Warwick Tourism & Travel
Situated in high country some 480 m above sea level, Warwick is 170 km southwest of Brisbane and is a major commercial centre of Queensland's Darling Downs with a population of some 13,000 souls.
Warwick - Aboriginal History
The traditional owners of the country around Warwick are the Aboriginal Keinjan language group. Aboriginal people knew the area of Warwick as 'Gooragooby'. Today a strong, dynamic Aboriginal community exists in the Warwick district, with seven different language groups making up the Indigenous population of Warwick. A 15-ton boulder of granite carved into the shape of Tiddalik the Frog is a reminder in Warwick of the Indigenous history of the area.
Warwick - History
Early European exploration of the area of Warwick was made in the early 19th century but the fertile plains of the Darling Downs, which were still part of NSW, were not made available to pastoralists or squatters until the 1840's. The Canning Run was the first settlement in the Warwick area in 1840 when Pat and George Leslie settled and later built a home in 1846, followed by a smithy, a store, accommodation and eating facilities. The town of Warwick was surveyed on land in the Canning Run in 1849 and become a municipality as Jackie Howe, was born on Canning Downs on 26 July 1861. Howe became Australia's famous shearer and is remembered by a statue in the main street of Blackall. By 1874 Warwick boasted a brewery, a school, a rail link, a cooperative flourmill and a brick works. An incident at Warwick was responsible for the establishment of the Australian Commonwealth Police Force: In 1917 a Warwick policemen absolutely refused to arrest the local culprit who hit Prime Minister Billy Hughes with a well aimed egg because 'no Queensland Law had been broken'. Warwick became a city in 1936.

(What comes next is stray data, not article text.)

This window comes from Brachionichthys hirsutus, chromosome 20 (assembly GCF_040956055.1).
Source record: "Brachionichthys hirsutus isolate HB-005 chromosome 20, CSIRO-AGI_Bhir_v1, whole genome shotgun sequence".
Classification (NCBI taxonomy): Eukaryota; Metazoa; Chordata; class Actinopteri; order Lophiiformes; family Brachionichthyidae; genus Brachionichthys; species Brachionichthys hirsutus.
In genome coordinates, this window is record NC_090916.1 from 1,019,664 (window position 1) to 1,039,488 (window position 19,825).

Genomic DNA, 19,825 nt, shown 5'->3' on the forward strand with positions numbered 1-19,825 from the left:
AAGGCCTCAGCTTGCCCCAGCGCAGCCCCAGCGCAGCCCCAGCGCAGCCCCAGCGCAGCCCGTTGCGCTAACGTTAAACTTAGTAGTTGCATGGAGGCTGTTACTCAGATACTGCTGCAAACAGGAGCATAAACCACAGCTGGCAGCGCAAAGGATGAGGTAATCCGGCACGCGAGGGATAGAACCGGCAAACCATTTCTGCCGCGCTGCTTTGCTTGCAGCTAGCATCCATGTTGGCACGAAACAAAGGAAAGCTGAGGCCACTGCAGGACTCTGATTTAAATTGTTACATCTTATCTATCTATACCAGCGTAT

Warwick - Today
Today Warwick is an attractive city set alongside the willow-shaded Condamine River. Warwick is the headquarters of the Australian Rough Riders Association and is the self declared 'Rose and Rodeo City', with the Warwick Rodeo and the Warwick Rose Festival being held each October.
Warwick - Attractions
Warwick has many interesting historic buildings: The 1891 Post Office was built from locally quarried sandstone and is a huge two storey building with Saracen arches on the first floor, a large cupola and Tuscan columns on the ground floor; the 1888 Town Hall was also constructed from local sandstone. See the 1864-built St Mary's Church; the 1917 Criterion Hotel which retains much of its early charm; as do the 1885 Old Court House, the 1890 Police Station, the 1862 Warwick East State School and St Mark's Church. The 1869 Pringle Cottage complex also includes an old General Store and a shepherd's hut. The Jubilee Gardens is famous for the Warwick rose displays and the Lookout is a viewing platform for regional views.
Warwick - Nearby
Places of interest close to Warwick are: the Leslie Dam; the Main Range National Park, 61km away; The Heritage drive is a 80km cultural drive through the region.